I’m not quite certain what to make of the first volume of Terry Moore’s Strangers in Paradise.
By no means do I believe that comics need to always be about superheroes or mutants or anything more than everyday life. I point to recent reads like Deogratias, Epileptic, or Blankets…or even further back to Fun Home or This Will All End in Tears as fine examples of how the graphic novel can be a satisfying medium through which to tell tales of normal people experiencing normal things, with beauty, compassion, depth, and sophistication.
Moore seems to be telling a similar tale of normal life in this collection…but not with the level of depth I had hoped for. In truth, his two primary characters seem more like shadows of complexity, shackled to stereotypes that perhaps Moore had originally intended to break through his telling of their tale. Katchoo often comes across as a riotous, man-hating lesbian and Francine is a codependent, overly emotional woman. And of course, Katchoo is in love with Francine, because lesbians can’t be just friends with women.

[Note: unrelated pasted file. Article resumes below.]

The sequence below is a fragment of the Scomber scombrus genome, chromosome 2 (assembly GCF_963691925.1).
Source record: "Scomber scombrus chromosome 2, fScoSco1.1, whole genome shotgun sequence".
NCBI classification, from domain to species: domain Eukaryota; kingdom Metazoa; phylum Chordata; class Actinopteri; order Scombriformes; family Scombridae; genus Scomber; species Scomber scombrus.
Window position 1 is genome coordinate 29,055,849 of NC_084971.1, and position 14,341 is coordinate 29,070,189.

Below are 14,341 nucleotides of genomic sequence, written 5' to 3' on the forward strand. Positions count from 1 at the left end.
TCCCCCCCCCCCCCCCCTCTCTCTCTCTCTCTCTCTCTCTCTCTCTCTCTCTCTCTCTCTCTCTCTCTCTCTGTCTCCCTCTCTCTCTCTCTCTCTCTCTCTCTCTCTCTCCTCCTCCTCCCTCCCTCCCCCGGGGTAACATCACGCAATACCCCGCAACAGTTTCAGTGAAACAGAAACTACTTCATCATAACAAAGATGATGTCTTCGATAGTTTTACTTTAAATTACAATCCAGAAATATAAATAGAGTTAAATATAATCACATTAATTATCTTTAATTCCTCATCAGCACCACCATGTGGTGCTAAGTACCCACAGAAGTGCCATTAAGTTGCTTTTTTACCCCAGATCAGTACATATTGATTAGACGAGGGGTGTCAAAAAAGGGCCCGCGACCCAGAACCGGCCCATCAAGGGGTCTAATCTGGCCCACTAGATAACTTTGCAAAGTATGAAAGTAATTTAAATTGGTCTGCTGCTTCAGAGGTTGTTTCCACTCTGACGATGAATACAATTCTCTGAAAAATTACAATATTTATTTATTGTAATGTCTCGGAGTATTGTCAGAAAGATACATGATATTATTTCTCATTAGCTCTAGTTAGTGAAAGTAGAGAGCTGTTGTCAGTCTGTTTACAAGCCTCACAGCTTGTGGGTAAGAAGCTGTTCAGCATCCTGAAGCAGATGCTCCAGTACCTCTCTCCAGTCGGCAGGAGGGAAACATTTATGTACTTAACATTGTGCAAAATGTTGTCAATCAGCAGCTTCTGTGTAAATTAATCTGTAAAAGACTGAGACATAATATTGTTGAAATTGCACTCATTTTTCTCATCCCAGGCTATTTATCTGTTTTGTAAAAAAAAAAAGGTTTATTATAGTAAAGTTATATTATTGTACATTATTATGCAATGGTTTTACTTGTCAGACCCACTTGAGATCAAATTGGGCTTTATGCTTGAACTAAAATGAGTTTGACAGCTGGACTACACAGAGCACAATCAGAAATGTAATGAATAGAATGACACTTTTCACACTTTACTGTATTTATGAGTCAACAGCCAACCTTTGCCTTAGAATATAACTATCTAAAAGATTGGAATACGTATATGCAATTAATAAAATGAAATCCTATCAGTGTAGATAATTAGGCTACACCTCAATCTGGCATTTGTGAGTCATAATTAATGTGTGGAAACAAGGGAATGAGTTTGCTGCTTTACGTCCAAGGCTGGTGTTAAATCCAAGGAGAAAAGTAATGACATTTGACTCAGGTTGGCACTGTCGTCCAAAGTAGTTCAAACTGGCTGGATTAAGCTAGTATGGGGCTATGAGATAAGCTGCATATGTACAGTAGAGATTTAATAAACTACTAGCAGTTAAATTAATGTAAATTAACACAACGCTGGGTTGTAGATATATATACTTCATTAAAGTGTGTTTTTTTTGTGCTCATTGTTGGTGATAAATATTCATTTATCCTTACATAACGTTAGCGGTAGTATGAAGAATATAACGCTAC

Look, it’s When Sally Met Sally!
This volume is just the beginning of their story, which apparently lasted quite a while: There are three volumes of Strangers in Paradise, and the third volume is divided into eight parts. The local library has all of those parts…but doesn’t have the second volume at all! I guess it’s a good thing that I didn’t really feel all that invested after reading the first section; I’d be a bit livid right now. Either that or I’d be on Amazon Marketplace, trying to find a cheap used copy. Now look, I can save my money.
Final Verdict: I admit, I am slightly curious about how their story plays out, and if the library did have the second volume, I would probably give it a go. Obviously, there’s something to this story if it lasted long enough to fill out 10 books. Then again, there have been five seasons of Jersey Shore…so, there you go. However, I don’t feel any great sense of loss that I won’t be continuing along with Katchoo and Francine. Back to the library they go.